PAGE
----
On June 1, 2018, Razan Al-Najjar, a twenty-one-year-old Palestinian paramedic, was killed by Israeli fire during demonstrations along the Israel-Gaza border. Her death triggered intense debates about whether Israeli soldiers intentionally targeted her, in violation of international law. Despite the many fact-finding efforts, the facts are not settled, the legal debates linger, and meaningful accountability seems further away than ever. This episode highlights the growing focus of wartime investigations on legal truth. Furthermore, it suggests that, in the context of the Israeli-Palestinian conflict, framing facts in legal terms triggers backlash, anger, and denial. In other words, using legal terminology to frame public perception of wartime events is ineffective for dispute resolution. This Article explores this general claim employing interdisciplinary theories and methods using the 2018 Gaza border demonstrations as an illustrative example. It then tests these hypotheses with a 2017 survey experiment fielded in Israel with a representative sample of 2,000 Jewish-Israeli citizens. This experimental data provides systematic evidence of the effect legal labels have on people’s beliefs about contested wartime actions committed by their fellow nationals. The findings demonstrate that discussing events using common legal labels, such as “war crimes,” significantly decreases Jewish-Israelis’ willingness to believe information about Palestinian casualties and fails to stimulate feelings of empathy toward the victims. Jewish-Israelis tend to reject facts described using war crimes terminology and are more likely to feel anger and resentment than guilt or shame. These findings contribute to the broader debate about the role played by international law during armed conflicts, suggesting that, rather than serving as an educational and informative tool, it is cynically perceived as a political tool.

A Postmortem for International Criminal Law? Terrorism, Law and Politics, and the Reaffirmation of State Sovereignty
by Vincent-Joël Proulx

This Article explores the intersection of International Criminal Law and domestic legal systems in the counterterrorism arena, with a particular focus on the United Nations Security Council’s promulgation of relevant legal obligations. This account critically examines the ways in which ICL, and international law more broadly, can address terrorism, and then investigates the viability of expanding the International Criminal Court’s jurisdiction to encompass crimes of terrorism. In analyzing ground-breaking UNSC resolutions imposing wide-ranging counterterrorism duties on states, I shed light on that organ’s “quasi-legislative” exercise of its powers and the implications for the implementation of those obligations in domestic law. Ultimately, I argue that the global counterterrorism campaign can only be pursued meaningfully through what I term a “transnational network of criminal and civil law.” This system is based on giving states the power to write and enforce their own counterterrorism laws under a UNSC mandate.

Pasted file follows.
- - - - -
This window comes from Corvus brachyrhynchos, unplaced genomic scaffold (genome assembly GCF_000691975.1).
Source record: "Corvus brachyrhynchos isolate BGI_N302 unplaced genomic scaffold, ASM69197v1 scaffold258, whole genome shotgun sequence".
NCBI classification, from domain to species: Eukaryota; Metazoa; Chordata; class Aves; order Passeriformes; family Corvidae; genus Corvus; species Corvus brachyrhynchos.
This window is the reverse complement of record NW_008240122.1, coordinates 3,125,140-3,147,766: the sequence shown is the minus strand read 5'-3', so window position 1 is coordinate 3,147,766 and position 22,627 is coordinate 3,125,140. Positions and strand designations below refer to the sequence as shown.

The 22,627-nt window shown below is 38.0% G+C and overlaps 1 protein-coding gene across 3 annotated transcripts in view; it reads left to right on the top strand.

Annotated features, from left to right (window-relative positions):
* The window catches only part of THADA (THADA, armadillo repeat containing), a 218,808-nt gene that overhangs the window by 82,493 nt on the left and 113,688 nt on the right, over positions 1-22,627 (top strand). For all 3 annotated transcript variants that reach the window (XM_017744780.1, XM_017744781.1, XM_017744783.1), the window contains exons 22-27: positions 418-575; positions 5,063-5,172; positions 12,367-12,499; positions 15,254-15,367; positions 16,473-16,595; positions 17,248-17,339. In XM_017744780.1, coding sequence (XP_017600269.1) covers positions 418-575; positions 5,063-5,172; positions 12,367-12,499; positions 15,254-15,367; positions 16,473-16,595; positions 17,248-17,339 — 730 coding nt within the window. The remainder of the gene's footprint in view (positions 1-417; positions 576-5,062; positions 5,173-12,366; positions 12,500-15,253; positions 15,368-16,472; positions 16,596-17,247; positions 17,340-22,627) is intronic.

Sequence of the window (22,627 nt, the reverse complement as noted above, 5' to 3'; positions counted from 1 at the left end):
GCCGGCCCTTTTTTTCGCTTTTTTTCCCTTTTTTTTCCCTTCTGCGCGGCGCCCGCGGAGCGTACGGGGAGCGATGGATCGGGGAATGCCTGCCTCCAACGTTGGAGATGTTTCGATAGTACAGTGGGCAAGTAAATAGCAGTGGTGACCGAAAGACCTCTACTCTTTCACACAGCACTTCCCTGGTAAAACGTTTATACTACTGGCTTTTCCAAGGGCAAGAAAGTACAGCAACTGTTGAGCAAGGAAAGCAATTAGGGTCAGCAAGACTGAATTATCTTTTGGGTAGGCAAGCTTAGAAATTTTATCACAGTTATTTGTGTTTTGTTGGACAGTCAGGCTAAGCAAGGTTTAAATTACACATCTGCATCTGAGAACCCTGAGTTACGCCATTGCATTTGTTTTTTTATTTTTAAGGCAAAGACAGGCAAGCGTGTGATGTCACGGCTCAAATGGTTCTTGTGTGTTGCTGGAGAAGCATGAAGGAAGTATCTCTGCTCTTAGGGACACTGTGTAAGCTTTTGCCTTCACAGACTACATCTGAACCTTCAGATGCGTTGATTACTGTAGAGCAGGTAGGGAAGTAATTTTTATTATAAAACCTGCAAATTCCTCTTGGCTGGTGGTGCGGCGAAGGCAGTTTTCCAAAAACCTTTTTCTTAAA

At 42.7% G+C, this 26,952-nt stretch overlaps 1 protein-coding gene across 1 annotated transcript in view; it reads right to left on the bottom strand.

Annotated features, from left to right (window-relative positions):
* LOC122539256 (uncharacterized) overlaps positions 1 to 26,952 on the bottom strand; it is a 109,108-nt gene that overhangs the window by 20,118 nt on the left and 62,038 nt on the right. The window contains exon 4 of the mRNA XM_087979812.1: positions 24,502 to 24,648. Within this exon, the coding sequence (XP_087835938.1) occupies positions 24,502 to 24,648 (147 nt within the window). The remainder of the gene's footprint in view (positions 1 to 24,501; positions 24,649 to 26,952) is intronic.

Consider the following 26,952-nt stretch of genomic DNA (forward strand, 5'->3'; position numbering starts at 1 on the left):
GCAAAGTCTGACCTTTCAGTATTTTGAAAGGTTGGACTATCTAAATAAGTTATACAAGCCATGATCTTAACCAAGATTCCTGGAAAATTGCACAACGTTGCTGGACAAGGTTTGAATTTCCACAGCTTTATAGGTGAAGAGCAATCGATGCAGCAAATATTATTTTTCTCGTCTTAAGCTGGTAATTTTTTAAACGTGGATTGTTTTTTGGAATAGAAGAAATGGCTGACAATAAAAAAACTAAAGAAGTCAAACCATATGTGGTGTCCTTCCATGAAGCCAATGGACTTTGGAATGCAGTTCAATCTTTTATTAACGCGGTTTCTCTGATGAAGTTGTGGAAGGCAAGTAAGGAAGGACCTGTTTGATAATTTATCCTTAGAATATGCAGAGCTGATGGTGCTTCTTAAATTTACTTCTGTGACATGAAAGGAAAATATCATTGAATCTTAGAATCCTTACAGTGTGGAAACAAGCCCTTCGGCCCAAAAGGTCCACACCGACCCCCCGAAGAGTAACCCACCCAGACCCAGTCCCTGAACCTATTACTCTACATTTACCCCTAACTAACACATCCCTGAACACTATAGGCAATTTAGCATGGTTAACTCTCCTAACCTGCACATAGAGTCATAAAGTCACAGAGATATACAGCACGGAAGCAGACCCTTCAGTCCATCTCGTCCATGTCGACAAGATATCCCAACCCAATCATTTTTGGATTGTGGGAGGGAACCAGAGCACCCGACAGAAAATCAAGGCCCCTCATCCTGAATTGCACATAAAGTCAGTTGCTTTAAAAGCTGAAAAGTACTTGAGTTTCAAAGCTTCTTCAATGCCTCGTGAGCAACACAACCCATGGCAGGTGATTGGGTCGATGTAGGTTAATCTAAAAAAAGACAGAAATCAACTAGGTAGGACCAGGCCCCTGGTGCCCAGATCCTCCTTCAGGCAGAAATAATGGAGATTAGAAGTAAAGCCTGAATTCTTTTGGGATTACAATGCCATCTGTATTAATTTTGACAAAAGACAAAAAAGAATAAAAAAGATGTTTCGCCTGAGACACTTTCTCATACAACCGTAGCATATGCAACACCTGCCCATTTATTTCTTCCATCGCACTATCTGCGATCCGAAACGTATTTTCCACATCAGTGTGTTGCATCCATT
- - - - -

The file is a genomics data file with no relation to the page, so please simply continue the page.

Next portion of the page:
Photo by Astrid Riecken (CC BY 2.0)

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Featured frontpage In the Journal Intelwars

Volume 10, Issue 2

Issue 2

Totemic Functionalism in Foreign Affairs Law
by Elad D. Gil

In many Western democracies, and particularly in the United States, foreign affairs are primarily an executive enterprise. Owing to the executive’s relative institutional advantages over the legislature and the judiciary—in expertise, knowledge, speed, unitary structure, and democratic accountability—courts afford the President considerable deference in cases relating to foreign affairs. But there is something deeply flawed in the way judges apply functionalist reasoning in this context. Instead of using functionalism for what it is—a contextual and adaptable paradigm for ascertaining whether and how much deference is desired in order to make the challenged policy or act work best—judges frequently simply rely on the executive’s special competence to apply a de facto presumption of near-total deference, which this Article terms “totemic functionalism.” This Article traces the conceptual underpinnings of totemic functionalism and critically analyzes its pervasive effect in foreign affairs law. Using three case studies and other recent examples, it then shows how totemic functionalism undermines the system of checks and balances, first between the organs of government and then, indirectly, inside the executive branch.

Getting Past the Imperial Presidency
by Deborah Pearlstein